Building a stronger and cleaner post-COVID-19 pandemic Australia with energy efficiency and clean energy

Joint-statement by diverse group of organisations urges governments to invest in energy efficiency: key to economic recovery and net zero ambitions

The Energy Efficiency Council (EEC) released a joint statement (25 May, 2020) – Building a Stronger and Cleaner post-pandemic Australia. The peak body urges governments to bolster jobs and economic recovery strategies with energy conservation measures to reduce emissions and successfully transition to a low-carbon / net-zero emissions economy.

The statement – which has been endorsed by various peak industry bodies and interest groups including the Property Council of Australia, Business Council of Australia and AI Group among others – highlights some of the many opportunities for investment in energy efficiency and improvements to built environments across Australia.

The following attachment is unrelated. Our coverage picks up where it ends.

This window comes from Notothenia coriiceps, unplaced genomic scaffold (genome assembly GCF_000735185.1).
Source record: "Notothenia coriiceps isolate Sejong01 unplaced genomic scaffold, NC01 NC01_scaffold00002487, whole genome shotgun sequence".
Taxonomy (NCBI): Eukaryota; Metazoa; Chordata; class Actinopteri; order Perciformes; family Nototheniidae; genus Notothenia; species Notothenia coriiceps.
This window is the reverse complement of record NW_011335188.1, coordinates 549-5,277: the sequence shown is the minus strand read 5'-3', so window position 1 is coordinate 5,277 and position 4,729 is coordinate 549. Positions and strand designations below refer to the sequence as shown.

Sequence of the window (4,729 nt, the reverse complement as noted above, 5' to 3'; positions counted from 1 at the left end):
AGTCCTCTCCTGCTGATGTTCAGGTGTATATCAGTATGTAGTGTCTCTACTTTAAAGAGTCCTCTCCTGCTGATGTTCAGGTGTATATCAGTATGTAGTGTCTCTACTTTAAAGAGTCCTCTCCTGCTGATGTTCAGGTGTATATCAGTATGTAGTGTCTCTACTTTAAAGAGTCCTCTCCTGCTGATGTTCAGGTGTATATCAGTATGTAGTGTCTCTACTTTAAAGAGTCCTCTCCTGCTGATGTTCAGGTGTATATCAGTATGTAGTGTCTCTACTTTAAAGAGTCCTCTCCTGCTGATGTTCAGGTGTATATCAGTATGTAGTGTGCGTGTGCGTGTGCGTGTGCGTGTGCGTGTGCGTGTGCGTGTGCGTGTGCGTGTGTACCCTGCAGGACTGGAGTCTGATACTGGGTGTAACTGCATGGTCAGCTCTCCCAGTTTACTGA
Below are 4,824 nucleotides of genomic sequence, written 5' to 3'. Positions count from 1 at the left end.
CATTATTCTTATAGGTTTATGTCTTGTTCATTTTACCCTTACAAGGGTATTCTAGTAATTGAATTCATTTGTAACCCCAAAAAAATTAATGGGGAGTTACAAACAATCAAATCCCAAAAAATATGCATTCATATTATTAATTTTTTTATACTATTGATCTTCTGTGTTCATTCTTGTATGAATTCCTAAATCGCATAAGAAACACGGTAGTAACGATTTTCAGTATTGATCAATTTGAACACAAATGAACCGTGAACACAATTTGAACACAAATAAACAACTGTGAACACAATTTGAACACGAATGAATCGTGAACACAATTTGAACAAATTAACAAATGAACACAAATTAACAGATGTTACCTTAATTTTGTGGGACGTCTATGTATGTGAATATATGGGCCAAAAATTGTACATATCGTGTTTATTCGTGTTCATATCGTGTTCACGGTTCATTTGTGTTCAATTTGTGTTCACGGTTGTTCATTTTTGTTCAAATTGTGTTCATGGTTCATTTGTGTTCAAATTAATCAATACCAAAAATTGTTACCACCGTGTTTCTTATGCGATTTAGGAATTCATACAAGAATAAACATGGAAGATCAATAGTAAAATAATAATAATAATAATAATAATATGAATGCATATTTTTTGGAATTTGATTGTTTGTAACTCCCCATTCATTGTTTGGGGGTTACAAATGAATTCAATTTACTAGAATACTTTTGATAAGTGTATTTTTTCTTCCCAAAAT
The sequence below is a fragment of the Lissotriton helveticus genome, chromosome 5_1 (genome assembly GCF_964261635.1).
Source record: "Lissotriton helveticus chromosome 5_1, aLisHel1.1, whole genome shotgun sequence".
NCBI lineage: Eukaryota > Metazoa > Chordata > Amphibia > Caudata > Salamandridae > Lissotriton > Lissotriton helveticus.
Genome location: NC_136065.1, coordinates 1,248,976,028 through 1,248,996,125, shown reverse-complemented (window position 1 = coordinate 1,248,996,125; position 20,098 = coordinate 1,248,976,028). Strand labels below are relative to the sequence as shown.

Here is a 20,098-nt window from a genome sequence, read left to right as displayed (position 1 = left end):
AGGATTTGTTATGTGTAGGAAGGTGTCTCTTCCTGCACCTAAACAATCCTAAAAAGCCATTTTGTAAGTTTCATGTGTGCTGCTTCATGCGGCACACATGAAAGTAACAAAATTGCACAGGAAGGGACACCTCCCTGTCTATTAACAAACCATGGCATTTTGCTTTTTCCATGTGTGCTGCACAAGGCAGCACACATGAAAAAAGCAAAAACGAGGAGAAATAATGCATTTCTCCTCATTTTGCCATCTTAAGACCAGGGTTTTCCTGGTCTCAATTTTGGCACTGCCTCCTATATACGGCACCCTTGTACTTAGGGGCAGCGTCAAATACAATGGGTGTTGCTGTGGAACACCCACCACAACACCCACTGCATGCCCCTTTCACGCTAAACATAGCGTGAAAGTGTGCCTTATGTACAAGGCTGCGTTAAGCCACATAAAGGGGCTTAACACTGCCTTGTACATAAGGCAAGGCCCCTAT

Download the EEC’s joint statement: Pandemic response and long term priorities – 25 May 2020.

See below for an extract from the full statement 

Building a stronger and cleaner post-pandemic Australia 

Our diverse organisations together call for support for COVID economic recovery to urgently stimulate jobs and to rebuild a sustainable and strong economy.
Australia faces a public health emergency with immediate economic impacts as well as longer-lasting global economic pain.

Beyond the pandemic, Australian prosperity also depends on dealing with other long-term challenges – including the transition to net zero emissions. Economic recovery efforts can and should contribute to addressing these long term challenges. Our organisations encourage governments to bolster their jobs and recovery strategies with measures to reduce emissions and accelerate successful energy transitions across all Australia’s regions and economic sectors.

There are many opportunities. One particularly promising area for investment is better energy efficiency and energy management. Useful upgrades could be made across Australia’s private and public housing; commercial, community and government buildings; and industrial facilities.

Improvements could include more efficient and controllable appliances and major equipment, especially for heating and cooling; improved thermal envelopes and shading; smart meters and sub-metering; distributed energy generation and storage; fuel switching; and the equipment, training and external advice needed for better energy management.